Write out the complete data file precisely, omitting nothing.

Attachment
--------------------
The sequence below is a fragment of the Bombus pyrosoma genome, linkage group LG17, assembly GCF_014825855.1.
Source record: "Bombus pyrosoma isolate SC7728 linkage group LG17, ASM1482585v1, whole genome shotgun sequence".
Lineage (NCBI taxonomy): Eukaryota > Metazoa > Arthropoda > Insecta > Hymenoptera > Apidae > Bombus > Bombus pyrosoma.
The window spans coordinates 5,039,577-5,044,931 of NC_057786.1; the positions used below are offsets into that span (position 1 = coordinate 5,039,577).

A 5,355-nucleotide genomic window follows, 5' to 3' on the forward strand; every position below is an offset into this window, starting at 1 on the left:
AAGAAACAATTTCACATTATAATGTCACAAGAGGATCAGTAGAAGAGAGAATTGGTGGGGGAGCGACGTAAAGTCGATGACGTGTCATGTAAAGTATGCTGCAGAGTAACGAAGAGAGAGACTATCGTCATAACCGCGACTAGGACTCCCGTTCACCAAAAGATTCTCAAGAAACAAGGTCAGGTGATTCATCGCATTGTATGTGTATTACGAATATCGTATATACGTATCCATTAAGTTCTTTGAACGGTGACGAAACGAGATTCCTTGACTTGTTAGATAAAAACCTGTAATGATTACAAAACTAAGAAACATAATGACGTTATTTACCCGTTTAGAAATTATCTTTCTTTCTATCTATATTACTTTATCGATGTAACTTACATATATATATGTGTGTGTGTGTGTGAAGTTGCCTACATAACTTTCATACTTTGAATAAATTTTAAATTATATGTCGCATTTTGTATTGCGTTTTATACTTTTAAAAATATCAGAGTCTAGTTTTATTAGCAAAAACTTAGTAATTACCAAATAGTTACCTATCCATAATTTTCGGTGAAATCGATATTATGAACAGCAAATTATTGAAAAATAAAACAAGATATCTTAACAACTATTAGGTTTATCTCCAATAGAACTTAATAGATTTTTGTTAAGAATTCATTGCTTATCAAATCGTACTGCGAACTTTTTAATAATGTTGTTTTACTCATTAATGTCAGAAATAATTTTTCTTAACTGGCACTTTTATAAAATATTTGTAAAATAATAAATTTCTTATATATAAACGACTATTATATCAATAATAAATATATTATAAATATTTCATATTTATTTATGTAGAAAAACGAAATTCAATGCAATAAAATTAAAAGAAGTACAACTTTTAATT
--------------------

The sequence below is a fragment of the Bombus pyrosoma genome, linkage group LG17, assembly GCF_014825855.1.
Source record: "Bombus pyrosoma isolate SC7728 linkage group LG17, ASM1482585v1, whole genome shotgun sequence".
Lineage (NCBI taxonomy): Eukaryota > Metazoa > Arthropoda > Insecta > Hymenoptera > Apidae > Bombus > Bombus pyrosoma.
The window spans coordinates 5,039,577-5,044,931 of NC_057786.1; the positions used below are offsets into that span (position 1 = coordinate 5,039,577).

A 5,355-nucleotide genomic window follows, 5' to 3' on the forward strand; every position below is an offset into this window, starting at 1 on the left:
AAGAAACAATTTCACATTATAATGTCACAAGAGGATCAGTAGAAGAGAGAATTGGTGGGGGAGCGACGTAAAGTCGATGACGTGTCATGTAAAGTATGCTGCAGAGTAACGAAGAGAGAGACTATCGTCATAACCGCGACTAGGACTCCCGTTCACCAAAAGATTCTCAAGAAACAAGGTCAGGTGATTCATCGCATTGTATGTGTATTACGAATATCGTATATACGTATCCATTAAGTTCTTTGAACGGTGACGAAACGAGATTCCTTGACTTGTTAGATAAAAACCTGTAATGATTACAAAACTAAGAAACATAATGACGTTATTTACCCGTTTAGAAATTATCTTTCTTTCTATCTATATTACTTTATCGATGTAACTTACATATATATATGTGTGTGTGTGTGTGAAGTTGCCTACATAACTTTCATACTTTGAATAAATTTTAAATTATATGTCGCATTTTGTATTGCGTTTTATACTTTTAAAAATATCAGAGTCTAGTTTTATTAGCAAAAACTTAGTAATTACCAAATAGTTACCTATCCATAATTTTCGGTGAAATCGATATTATGAACAGCAAATTATTGAAAAATAAAACAAGATATCTTAACAACTATTAGGTTTATCTCCAATAGAACTTAATAGATTTTTGTTAAGAATTCATTGCTTATCAAATCGTACTGCGAACTTTTTAATAATGTTGTTTTACTCATTAATGTCAGAAATAATTTTTCTTAACTGGCACTTTTATAAAATATTTGTAAAATAATAAATTTCTTATATATAAACGACTATTATATCAATAATAAATATATTATAAATATTTCATATTTATTTATGTAGAAAAACGAAATTCAATGCAATAAAATTAAAAGAAGTACAACTTTTAATT